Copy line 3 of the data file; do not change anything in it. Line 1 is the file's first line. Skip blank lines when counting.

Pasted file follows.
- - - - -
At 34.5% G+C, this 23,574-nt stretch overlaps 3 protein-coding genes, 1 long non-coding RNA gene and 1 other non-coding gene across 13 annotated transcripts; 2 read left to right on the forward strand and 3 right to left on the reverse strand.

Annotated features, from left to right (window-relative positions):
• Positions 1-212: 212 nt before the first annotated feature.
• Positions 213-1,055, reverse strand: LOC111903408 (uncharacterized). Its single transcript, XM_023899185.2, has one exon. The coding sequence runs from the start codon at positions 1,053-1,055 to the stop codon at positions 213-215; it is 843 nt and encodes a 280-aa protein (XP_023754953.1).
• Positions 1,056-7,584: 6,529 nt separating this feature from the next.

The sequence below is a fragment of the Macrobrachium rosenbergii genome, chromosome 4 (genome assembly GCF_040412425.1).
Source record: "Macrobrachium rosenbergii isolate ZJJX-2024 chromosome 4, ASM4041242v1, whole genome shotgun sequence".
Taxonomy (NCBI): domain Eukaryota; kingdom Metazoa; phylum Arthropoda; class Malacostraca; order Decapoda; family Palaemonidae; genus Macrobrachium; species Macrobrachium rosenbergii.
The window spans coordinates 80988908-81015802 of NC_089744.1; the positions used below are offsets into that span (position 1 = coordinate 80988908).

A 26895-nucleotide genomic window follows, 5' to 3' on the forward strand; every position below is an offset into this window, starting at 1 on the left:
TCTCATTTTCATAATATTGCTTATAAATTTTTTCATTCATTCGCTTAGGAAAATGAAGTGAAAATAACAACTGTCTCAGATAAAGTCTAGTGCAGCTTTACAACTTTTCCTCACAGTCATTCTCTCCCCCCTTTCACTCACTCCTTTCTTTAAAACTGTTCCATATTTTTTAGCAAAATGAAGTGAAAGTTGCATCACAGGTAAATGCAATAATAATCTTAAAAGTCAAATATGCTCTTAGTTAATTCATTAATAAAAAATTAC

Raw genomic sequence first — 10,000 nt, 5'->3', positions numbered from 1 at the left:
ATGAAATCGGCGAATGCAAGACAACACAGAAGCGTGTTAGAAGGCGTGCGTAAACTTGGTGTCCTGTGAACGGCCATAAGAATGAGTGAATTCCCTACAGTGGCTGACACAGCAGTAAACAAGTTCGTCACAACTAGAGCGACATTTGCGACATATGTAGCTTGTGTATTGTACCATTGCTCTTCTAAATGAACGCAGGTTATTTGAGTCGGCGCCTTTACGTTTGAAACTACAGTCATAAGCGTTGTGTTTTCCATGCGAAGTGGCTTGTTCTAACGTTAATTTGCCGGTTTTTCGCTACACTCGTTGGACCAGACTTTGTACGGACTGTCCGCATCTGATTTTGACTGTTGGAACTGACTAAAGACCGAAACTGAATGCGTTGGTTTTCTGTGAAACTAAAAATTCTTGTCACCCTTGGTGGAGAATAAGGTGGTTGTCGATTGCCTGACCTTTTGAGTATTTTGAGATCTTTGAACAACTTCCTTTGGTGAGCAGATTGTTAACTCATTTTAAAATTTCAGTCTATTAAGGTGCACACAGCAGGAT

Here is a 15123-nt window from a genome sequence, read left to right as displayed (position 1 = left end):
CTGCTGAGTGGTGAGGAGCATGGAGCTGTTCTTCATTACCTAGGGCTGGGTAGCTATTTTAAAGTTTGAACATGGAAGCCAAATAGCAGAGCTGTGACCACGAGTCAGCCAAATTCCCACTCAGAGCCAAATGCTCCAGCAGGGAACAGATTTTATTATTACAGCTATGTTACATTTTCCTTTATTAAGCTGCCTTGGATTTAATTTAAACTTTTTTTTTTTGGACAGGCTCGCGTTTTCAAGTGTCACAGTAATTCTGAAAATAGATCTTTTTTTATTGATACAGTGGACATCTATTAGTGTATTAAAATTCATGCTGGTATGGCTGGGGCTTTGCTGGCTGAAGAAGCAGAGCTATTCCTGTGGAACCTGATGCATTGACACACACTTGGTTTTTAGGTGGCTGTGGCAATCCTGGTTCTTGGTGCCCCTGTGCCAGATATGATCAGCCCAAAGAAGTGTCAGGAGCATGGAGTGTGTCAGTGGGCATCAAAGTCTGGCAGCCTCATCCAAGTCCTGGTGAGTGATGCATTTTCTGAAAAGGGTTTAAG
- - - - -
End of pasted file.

• Positions 1-212: 212 nt before the first annotated feature.